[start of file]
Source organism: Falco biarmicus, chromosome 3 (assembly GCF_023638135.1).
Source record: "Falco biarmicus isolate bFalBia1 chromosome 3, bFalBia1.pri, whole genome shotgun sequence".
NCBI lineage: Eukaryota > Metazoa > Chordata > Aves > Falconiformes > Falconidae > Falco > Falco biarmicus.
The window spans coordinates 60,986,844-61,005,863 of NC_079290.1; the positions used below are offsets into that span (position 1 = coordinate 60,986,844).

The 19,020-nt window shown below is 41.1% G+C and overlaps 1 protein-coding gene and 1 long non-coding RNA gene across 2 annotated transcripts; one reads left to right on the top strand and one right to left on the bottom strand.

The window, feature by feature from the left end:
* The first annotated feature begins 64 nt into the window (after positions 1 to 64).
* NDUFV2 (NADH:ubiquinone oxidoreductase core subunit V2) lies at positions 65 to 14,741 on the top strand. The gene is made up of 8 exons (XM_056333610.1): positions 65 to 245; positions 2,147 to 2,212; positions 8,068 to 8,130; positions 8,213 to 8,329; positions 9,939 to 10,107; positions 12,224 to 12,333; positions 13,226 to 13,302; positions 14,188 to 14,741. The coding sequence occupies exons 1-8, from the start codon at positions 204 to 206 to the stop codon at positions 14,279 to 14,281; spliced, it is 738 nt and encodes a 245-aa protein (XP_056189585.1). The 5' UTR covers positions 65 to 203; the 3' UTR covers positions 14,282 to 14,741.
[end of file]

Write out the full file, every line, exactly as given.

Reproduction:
Source organism: Falco biarmicus, chromosome 3 (assembly GCF_023638135.1).
Source record: "Falco biarmicus isolate bFalBia1 chromosome 3, bFalBia1.pri, whole genome shotgun sequence".
NCBI lineage: Eukaryota > Metazoa > Chordata > Aves > Falconiformes > Falconidae > Falco > Falco biarmicus.
The window spans coordinates 60,986,844-61,005,863 of NC_079290.1; the positions used below are offsets into that span (position 1 = coordinate 60,986,844).

The 19,020-nt window shown below is 41.1% G+C and overlaps 1 protein-coding gene and 1 long non-coding RNA gene across 2 annotated transcripts; one reads left to right on the top strand and one right to left on the bottom strand.

The window, feature by feature from the left end:
* The first annotated feature begins 64 nt into the window (after positions 1 to 64).
* NDUFV2 (NADH:ubiquinone oxidoreductase core subunit V2) lies at positions 65 to 14,741 on the top strand. The gene is made up of 8 exons (XM_056333610.1): positions 65 to 245; positions 2,147 to 2,212; positions 8,068 to 8,130; positions 8,213 to 8,329; positions 9,939 to 10,107; positions 12,224 to 12,333; positions 13,226 to 13,302; positions 14,188 to 14,741. The coding sequence occupies exons 1-8, from the start codon at positions 204 to 206 to the stop codon at positions 14,279 to 14,281; spliced, it is 738 nt and encodes a 245-aa protein (XP_056189585.1). The 5' UTR covers positions 65 to 203; the 3' UTR covers positions 14,282 to 14,741.